Pedra de Gavea is ever so slightly taller than the tallest building in the world. It’s also the tallest mountain in the world that ends directly in the sea.
The ascent begins lightly but the incline increases sharply the further you progress.
Thankfully, I quickly befriended another climber at a similar level of fitness, and we were able to keep each other motivated.
The other source of motivation were the incredible glimpses of Rio in the distance as we began to rise.
At other points, it was easy to forget you were in a city at all.
But there was no mistaking it once the open arms of Christ the Redeemer were ever-so-faintly visible in the distance.
About 70% of the way there, the foliage disappears, and it’s magnificent.
This area is called the Carrasqueira, and it’s pretty daunting.
Most climbers had ropes and harnesses to climb this 20 metre vertical section. I just had a strong will. But I survived.
And it was worth it.
The view from the top is one of the single greatest views I’ve ever seen in my life.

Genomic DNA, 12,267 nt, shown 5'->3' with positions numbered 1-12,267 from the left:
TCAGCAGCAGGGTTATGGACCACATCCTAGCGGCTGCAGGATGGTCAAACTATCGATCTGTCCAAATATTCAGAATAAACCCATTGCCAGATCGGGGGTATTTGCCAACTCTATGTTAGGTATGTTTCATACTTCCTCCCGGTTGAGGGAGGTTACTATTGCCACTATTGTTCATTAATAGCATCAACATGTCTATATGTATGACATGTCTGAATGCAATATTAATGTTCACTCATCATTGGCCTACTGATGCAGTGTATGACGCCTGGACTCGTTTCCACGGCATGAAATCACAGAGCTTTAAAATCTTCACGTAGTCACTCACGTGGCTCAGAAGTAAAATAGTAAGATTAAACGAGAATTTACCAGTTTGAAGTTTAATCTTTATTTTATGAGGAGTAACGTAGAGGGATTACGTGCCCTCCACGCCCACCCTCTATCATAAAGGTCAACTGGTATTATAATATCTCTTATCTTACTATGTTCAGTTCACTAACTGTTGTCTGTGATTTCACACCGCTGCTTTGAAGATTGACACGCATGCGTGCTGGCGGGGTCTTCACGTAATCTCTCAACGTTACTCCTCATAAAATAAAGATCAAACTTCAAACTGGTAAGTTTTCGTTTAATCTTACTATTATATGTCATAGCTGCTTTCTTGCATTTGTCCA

And yes, those are the shoes I wore to climb a mountain. Sorry, not sorry.
The panorama was breathtaking.
Yes, that’s still Christ in the distance.
This spot is exactly as scary as it looks.
But I kinda loved it.
Pedra de Gavea actually has two summit sections – this is the area you cross to get between them.
Whatever you do…
Climbing Pedra de Gavea was hands-down the highlight of my trip to Brazil and Argentina. It was hard work – and there were points when I felt like I was over my head – but it was six hours extremely well spent.
Of the many hikes in Rio, I’m incredibly glad that I chose this one.